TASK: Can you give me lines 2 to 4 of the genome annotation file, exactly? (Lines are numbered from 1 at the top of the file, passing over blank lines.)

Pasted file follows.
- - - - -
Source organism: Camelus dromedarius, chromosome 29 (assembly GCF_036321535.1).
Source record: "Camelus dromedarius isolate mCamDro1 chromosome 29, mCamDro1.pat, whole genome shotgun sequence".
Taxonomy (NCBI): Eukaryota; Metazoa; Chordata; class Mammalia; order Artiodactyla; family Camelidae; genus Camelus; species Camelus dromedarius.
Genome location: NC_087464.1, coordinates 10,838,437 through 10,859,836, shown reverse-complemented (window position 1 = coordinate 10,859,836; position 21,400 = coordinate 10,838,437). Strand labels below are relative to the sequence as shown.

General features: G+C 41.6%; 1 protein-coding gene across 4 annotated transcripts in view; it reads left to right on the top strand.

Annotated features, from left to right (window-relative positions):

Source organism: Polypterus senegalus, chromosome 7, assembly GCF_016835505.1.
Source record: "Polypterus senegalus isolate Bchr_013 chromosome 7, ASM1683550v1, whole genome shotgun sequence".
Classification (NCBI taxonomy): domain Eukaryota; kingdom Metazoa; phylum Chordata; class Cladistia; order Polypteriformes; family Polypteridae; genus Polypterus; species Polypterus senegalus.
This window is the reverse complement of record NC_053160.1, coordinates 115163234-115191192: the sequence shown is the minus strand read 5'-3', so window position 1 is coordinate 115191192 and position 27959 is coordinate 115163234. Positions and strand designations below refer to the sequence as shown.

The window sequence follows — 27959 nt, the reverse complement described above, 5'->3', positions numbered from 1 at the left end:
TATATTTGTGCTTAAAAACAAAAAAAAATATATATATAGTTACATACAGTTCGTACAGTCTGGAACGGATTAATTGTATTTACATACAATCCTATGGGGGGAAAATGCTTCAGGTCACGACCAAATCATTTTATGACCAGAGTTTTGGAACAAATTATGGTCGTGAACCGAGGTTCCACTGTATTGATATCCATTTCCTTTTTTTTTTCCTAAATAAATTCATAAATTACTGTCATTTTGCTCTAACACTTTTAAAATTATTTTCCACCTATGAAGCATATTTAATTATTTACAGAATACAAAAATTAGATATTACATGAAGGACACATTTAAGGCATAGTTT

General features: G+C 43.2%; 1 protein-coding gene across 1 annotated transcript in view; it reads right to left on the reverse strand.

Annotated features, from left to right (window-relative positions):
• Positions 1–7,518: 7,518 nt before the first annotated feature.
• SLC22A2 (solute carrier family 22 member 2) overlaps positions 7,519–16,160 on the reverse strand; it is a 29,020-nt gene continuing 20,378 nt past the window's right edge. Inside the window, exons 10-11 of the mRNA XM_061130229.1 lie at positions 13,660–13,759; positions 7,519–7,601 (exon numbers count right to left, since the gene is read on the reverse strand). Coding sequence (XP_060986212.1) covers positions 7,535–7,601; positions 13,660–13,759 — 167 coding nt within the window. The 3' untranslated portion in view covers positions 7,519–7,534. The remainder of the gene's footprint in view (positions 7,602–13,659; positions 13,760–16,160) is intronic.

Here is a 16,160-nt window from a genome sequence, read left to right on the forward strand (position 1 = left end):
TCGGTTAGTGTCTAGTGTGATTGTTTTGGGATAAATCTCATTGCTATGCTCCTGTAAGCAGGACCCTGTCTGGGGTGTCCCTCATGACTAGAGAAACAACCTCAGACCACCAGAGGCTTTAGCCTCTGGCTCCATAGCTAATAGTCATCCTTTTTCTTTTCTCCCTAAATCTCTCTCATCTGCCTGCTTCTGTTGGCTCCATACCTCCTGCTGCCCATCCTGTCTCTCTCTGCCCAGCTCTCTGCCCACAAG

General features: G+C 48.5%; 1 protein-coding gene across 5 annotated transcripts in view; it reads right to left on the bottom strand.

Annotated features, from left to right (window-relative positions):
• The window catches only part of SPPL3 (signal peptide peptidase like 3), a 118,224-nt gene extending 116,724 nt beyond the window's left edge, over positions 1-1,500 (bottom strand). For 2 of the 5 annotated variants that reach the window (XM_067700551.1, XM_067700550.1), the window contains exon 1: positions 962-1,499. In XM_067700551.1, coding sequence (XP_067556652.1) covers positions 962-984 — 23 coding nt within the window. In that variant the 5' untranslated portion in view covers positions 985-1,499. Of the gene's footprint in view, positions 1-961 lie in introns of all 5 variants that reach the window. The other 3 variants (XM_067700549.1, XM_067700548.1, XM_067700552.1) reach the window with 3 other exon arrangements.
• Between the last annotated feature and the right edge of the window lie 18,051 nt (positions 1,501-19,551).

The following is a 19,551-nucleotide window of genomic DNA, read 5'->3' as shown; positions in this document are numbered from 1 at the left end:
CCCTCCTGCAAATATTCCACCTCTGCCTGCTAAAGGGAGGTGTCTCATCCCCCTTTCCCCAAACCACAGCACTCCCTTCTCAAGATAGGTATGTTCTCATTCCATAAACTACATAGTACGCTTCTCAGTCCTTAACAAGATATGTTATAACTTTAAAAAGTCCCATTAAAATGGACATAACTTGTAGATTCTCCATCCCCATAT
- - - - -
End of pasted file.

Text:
Source record: "Camelus dromedarius isolate mCamDro1 chromosome 29, mCamDro1.pat, whole genome shotgun sequence".
Taxonomy (NCBI): Eukaryota; Metazoa; Chordata; class Mammalia; order Artiodactyla; family Camelidae; genus Camelus; species Camelus dromedarius.
Genome location: NC_087464.1, coordinates 10,838,437 through 10,859,836, shown reverse-complemented (window position 1 = coordinate 10,859,836; position 21,400 = coordinate 10,838,437). Strand labels below are relative to the sequence as shown.